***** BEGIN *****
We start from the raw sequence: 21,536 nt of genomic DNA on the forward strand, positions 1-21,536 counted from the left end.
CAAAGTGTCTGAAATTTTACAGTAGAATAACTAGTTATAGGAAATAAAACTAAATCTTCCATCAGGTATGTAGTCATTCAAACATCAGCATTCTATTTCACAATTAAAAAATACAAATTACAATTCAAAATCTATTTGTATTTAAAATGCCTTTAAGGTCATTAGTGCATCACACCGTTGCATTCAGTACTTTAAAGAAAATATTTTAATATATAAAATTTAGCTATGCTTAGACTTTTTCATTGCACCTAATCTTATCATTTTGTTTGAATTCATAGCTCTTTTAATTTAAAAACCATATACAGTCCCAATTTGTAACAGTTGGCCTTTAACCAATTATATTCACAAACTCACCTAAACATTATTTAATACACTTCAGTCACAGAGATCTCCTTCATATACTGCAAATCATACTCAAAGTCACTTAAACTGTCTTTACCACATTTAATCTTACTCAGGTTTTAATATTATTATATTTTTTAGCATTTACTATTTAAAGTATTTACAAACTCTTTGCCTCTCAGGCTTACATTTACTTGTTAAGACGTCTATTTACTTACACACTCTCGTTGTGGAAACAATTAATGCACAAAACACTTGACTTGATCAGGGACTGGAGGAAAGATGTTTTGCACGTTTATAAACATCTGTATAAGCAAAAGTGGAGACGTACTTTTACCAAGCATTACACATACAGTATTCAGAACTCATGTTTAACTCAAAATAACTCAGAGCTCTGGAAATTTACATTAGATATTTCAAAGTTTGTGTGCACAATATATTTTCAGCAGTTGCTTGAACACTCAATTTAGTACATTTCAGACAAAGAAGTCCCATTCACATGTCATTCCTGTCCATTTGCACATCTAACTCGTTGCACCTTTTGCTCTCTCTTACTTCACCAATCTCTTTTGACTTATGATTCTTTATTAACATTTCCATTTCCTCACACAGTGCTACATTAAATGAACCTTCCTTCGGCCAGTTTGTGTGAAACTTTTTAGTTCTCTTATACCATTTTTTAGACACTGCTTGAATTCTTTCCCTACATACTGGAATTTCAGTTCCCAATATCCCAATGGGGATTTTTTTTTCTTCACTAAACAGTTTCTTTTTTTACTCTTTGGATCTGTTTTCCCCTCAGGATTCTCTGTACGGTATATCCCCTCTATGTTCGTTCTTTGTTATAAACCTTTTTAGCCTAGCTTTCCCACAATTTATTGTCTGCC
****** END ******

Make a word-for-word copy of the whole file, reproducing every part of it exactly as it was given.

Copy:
We start from the raw sequence: 21,536 nt of genomic DNA on the forward strand, positions 1-21,536 counted from the left end.
CAAAGTGTCTGAAATTTTACAGTAGAATAACTAGTTATAGGAAATAAAACTAAATCTTCCATCAGGTATGTAGTCATTCAAACATCAGCATTCTATTTCACAATTAAAAAATACAAATTACAATTCAAAATCTATTTGTATTTAAAATGCCTTTAAGGTCATTAGTGCATCACACCGTTGCATTCAGTACTTTAAAGAAAATATTTTAATATATAAAATTTAGCTATGCTTAGACTTTTTCATTGCACCTAATCTTATCATTTTGTTTGAATTCATAGCTCTTTTAATTTAAAAACCATATACAGTCCCAATTTGTAACAGTTGGCCTTTAACCAATTATATTCACAAACTCACCTAAACATTATTTAATACACTTCAGTCACAGAGATCTCCTTCATATACTGCAAATCATACTCAAAGTCACTTAAACTGTCTTTACCACATTTAATCTTACTCAGGTTTTAATATTATTATATTTTTTAGCATTTACTATTTAAAGTATTTACAAACTCTTTGCCTCTCAGGCTTACATTTACTTGTTAAGACGTCTATTTACTTACACACTCTCGTTGTGGAAACAATTAATGCACAAAACACTTGACTTGATCAGGGACTGGAGGAAAGATGTTTTGCACGTTTATAAACATCTGTATAAGCAAAAGTGGAGACGTACTTTTACCAAGCATTACACATACAGTATTCAGAACTCATGTTTAACTCAAAATAACTCAGAGCTCTGGAAATTTACATTAGATATTTCAAAGTTTGTGTGCACAATATATTTTCAGCAGTTGCTTGAACACTCAATTTAGTACATTTCAGACAAAGAAGTCCCATTCACATGTCATTCCTGTCCATTTGCACATCTAACTCGTTGCACCTTTTGCTCTCTCTTACTTCACCAATCTCTTTTGACTTATGATTCTTTATTAACATTTCCATTTCCTCACACAGTGCTACATTAAATGAACCTTCCTTCGGCCAGTTTGTGTGAAACTTTTTAGTTCTCTTATACCATTTTTTAGACACTGCTTGAATTCTTTCCCTACATACTGGAATTTCAGTTCCCAATATCCCAATGGGGATTTTTTTTTCTTCACTAAACAGTTTCTTTTTTTACTCTTTGGATCTGTTTTCCCCTCAGGATTCTCTGTACGGTATATCCCCTCTATGTTCGTTCTTTGTTATAAACCTTTTTAGCCTAGCTTTCCCACAATTTATTGTCTGCC